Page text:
Last month in our Next Big Thing issue, we previewed some emerging tech that promised to revolutionize how we hear the world. The Here Active Listening system, a pair of earbuds controlled with your smartphone via Bluetooth, allows users to raise or lower the volume of the world around them. There’s also a 5-band equalizer you can control via sliders in the Here app, filters to add effects under the ‘tune in’ menu and filters to block out unwanted noise under the ‘tune out’ menu, which is currently in beta. Creators Doppler Labs hosted the preview at Williamsburg’s new modern music venue National Sawdust, an acoustically state-of-the-art room in which a couple of reporters (myself included) tried out the app for the first time through a controlled, curated tutorial while musicians did their thing to demonstrate certain effects.
Of course, the real test of this tech would come when Doppler finally gave me a pair to spend some time with. Learning from the mistakes of premature rollouts like Google Glass, Doppler Labs wasn’t making Here ready for retail out of the gate, instead releasing its first 10,000 unit production run as a ‘concept car’ to investors and early adopters. Doppler has the technology, but the software needs a little fine-tuning. And they’re targeting music fans because they know, while many other people would gladly pay $249 for the buds, musicians and music fans (in this case, people who go to a lot of concerts) will get the most out of what Here has to offer. When this enterprising tech reporter was lucky enough to be given a pair, I knew it wasn’t enough to take my buds on the subway and through the park— they needed to stand the test of volume and proximity, in a loud Brooklyn DIY space somewhere, the kind of spot where your average crusty New York music fan often finds themselves on any given night.
But first I needed to get a look at these puppies. The Here buds came in a nice clean package, shaped like an iPhone box but opening from the top. They provided many different sized tips for the bud to fit different ears, and the black case which charges them needed a first charge before use. The Here app immediately updated the firmware in my buds upon installation, an update it said was designed to optimize battery life.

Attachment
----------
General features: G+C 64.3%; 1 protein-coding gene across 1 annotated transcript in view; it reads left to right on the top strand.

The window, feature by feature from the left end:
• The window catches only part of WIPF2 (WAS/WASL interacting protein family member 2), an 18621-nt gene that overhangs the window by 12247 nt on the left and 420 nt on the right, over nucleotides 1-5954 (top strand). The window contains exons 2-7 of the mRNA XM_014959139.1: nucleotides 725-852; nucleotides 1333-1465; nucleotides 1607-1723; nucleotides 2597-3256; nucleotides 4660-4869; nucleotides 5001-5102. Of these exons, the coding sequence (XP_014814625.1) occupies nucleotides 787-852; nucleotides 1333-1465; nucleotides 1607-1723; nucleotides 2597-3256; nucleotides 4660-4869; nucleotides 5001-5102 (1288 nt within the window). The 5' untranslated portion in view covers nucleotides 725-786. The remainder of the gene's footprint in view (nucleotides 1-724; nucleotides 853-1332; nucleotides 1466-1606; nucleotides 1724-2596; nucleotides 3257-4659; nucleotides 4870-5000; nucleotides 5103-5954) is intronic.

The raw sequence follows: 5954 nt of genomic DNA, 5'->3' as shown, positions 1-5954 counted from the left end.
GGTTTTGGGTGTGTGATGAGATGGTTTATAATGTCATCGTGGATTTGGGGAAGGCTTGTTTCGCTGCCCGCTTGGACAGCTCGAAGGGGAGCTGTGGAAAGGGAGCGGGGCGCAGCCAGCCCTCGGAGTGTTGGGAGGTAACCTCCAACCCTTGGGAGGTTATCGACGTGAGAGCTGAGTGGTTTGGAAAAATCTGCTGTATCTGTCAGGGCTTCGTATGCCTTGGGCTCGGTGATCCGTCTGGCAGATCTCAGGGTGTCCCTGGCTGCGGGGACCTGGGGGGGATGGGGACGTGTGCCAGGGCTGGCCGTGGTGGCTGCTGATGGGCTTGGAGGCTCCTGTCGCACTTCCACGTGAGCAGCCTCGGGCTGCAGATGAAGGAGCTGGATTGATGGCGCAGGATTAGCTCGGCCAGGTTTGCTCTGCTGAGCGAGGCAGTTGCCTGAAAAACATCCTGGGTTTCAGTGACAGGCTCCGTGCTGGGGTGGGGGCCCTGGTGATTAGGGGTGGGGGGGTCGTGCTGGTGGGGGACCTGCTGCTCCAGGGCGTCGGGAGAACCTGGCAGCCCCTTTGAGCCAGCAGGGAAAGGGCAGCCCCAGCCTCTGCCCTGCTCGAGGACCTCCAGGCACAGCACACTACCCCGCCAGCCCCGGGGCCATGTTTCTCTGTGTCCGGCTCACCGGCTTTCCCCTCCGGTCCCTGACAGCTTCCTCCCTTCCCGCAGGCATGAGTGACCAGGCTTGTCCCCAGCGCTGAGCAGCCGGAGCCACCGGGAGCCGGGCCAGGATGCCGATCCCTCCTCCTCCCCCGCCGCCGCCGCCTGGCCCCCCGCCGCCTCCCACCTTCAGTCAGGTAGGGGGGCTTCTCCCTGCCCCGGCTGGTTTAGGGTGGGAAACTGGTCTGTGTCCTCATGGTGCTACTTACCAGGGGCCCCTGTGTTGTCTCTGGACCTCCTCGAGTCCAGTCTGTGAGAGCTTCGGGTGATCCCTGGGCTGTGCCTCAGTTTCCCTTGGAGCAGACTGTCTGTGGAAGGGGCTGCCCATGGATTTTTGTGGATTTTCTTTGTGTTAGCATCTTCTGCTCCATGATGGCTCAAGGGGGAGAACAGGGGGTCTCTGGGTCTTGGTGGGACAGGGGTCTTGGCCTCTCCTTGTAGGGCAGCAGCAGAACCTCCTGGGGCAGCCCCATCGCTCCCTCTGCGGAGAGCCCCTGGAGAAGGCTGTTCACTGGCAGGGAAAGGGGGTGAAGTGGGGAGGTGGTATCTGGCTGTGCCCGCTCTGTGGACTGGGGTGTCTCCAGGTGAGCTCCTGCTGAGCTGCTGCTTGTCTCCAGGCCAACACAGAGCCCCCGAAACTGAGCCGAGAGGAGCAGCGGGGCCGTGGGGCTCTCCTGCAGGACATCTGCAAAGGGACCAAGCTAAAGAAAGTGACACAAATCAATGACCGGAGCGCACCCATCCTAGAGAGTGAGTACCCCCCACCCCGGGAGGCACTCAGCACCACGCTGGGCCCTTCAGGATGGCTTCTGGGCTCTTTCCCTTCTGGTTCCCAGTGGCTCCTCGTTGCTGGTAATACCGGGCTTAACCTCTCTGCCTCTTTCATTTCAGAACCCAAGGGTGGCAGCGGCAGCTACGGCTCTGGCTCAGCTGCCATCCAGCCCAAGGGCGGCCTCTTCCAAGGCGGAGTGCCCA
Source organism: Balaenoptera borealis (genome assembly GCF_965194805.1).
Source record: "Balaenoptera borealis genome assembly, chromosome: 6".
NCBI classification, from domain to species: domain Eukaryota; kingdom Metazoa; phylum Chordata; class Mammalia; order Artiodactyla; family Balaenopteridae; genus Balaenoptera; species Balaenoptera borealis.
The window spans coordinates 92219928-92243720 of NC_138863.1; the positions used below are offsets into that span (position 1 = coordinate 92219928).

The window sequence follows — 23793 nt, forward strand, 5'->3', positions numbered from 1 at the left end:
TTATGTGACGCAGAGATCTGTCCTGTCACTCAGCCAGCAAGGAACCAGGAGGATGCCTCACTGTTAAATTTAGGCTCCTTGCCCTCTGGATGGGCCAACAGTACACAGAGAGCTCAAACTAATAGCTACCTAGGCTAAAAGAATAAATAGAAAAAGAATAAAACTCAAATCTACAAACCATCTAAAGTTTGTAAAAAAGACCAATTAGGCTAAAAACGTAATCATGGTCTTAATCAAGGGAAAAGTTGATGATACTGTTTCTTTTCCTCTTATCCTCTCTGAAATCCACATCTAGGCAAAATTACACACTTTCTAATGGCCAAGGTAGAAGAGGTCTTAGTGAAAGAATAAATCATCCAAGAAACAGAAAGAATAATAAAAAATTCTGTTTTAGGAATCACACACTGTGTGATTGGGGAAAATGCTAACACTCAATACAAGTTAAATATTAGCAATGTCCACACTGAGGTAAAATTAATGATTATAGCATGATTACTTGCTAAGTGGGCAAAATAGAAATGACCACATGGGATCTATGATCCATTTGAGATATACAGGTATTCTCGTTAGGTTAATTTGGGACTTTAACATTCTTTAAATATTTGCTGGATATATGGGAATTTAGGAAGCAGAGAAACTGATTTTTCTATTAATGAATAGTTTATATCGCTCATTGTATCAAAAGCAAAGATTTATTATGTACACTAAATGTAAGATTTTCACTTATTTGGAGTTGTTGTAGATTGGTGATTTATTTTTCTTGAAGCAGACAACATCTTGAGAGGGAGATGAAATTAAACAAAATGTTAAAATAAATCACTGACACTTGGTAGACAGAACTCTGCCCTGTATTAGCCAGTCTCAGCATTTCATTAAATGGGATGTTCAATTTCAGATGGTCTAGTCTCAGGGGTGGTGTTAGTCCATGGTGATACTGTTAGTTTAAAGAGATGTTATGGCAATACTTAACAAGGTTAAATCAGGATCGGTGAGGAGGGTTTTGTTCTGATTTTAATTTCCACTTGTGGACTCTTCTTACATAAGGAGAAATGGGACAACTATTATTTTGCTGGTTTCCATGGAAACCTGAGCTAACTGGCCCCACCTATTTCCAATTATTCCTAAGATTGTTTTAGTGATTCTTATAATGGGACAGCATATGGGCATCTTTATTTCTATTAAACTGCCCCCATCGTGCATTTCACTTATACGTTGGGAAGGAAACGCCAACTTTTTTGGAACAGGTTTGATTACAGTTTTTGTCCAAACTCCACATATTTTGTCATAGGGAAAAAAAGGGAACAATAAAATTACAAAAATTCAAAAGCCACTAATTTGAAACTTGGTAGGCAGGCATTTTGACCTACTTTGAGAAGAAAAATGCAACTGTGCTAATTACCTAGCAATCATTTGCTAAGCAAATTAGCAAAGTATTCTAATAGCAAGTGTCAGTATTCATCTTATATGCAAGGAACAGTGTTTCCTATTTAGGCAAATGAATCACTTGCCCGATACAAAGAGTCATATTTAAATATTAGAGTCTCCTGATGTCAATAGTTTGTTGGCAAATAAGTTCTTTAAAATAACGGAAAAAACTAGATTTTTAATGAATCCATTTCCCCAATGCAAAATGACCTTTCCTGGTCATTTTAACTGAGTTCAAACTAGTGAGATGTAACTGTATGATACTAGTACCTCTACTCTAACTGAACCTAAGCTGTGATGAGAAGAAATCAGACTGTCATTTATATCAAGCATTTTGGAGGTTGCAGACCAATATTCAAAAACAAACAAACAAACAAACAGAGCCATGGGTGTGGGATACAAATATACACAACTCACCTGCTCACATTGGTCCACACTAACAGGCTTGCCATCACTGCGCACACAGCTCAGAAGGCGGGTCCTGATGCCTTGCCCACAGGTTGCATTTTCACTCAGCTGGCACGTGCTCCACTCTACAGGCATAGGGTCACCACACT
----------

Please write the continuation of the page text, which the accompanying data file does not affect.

The headphones synced with my iPhone 6s’ Bluetooth seamlessly, and felt comfortable and flush in my ears. Walking around outside, the ‘tune-in’ effects that add flange or a chorus, raise the bass and supposedly replicate the sound of rooms like Abbey Road’s Studio A all feel ephemeral and kitschy. But raising and lowering the decibels of what my ears are picking up is a godsend. My apartment is relatively close to the above-ground M train, so between the rumbling of the tracks as it pulls into the station,the clamor of traffic and the noise of commuters, there’s a lot to tune out. Lowering the app’s sliders down to -22 Db won’t mute the world, but it does make an audible difference, akin to some really legit earplugs (Doppler has developed some of those previously.)
There’s also this omnipresent power rush that happens when you realize you have a tiny bit more control over one of your senses, not totally at the mercy of the often brash sounds of the city. It’s a fleeting feeling of power, but very cool. The side buttons on my iPhone raised and lowered the volume of my surroundings via the buds, but only when the Here app is open and the screen is on. It shouldn’t be a difficult fix for Doppler to allow the buds to be controlled via the buttons in lock mode, but that should definitely be a priority on the update.Part of what’s great about a company like Doppler Labs is they’ve got a lot to prove. Because the tech is software based, they can constantly update it to make it better, and sometime between shipping out the very first batch of buds to folks like myself and when I opened them, they had already released an update. It’s reflective of the legitimate dedication Doppler has to making this product as good as it can be that they’re already fine-tuning it, and it lets us early adopters feel like our feedback will be taking it to heart.